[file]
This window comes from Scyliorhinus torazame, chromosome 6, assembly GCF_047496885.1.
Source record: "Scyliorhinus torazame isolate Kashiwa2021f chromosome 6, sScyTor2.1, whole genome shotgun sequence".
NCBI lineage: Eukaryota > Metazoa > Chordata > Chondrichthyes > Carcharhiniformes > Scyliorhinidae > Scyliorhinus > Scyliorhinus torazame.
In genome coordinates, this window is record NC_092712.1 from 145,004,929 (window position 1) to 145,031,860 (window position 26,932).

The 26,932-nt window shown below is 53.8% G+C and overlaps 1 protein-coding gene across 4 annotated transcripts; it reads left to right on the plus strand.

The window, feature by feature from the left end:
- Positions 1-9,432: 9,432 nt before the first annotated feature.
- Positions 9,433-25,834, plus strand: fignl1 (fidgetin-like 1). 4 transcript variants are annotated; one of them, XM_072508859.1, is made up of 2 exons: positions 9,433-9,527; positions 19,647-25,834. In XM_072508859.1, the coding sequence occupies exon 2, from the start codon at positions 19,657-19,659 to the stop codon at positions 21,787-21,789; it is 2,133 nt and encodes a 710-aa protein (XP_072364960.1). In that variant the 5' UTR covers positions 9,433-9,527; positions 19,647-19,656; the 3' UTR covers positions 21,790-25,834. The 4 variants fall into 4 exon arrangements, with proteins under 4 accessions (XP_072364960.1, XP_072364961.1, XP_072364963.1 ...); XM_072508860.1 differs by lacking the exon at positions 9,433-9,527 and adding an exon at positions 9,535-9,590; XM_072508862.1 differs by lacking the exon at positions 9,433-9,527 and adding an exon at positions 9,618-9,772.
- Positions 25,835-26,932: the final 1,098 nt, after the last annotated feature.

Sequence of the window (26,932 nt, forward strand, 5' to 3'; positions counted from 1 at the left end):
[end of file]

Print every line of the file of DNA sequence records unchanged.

This window comes from Scyliorhinus torazame, chromosome 6, assembly GCF_047496885.1.
Source record: "Scyliorhinus torazame isolate Kashiwa2021f chromosome 6, sScyTor2.1, whole genome shotgun sequence".
NCBI lineage: Eukaryota > Metazoa > Chordata > Chondrichthyes > Carcharhiniformes > Scyliorhinidae > Scyliorhinus > Scyliorhinus torazame.
In genome coordinates, this window is record NC_092712.1 from 145,004,929 (window position 1) to 145,031,860 (window position 26,932).

The 26,932-nt window shown below is 53.8% G+C and overlaps 1 protein-coding gene across 4 annotated transcripts; it reads left to right on the plus strand.

The window, feature by feature from the left end:
- Positions 1-9,432: 9,432 nt before the first annotated feature.
- Positions 9,433-25,834, plus strand: fignl1 (fidgetin-like 1). 4 transcript variants are annotated; one of them, XM_072508859.1, is made up of 2 exons: positions 9,433-9,527; positions 19,647-25,834. In XM_072508859.1, the coding sequence occupies exon 2, from the start codon at positions 19,657-19,659 to the stop codon at positions 21,787-21,789; it is 2,133 nt and encodes a 710-aa protein (XP_072364960.1). In that variant the 5' UTR covers positions 9,433-9,527; positions 19,647-19,656; the 3' UTR covers positions 21,790-25,834. The 4 variants fall into 4 exon arrangements, with proteins under 4 accessions (XP_072364960.1, XP_072364961.1, XP_072364963.1 ...); XM_072508860.1 differs by lacking the exon at positions 9,433-9,527 and adding an exon at positions 9,535-9,590; XM_072508862.1 differs by lacking the exon at positions 9,433-9,527 and adding an exon at positions 9,618-9,772.
- Positions 25,835-26,932: the final 1,098 nt, after the last annotated feature.

Sequence of the window (26,932 nt, forward strand, 5' to 3'; positions counted from 1 at the left end):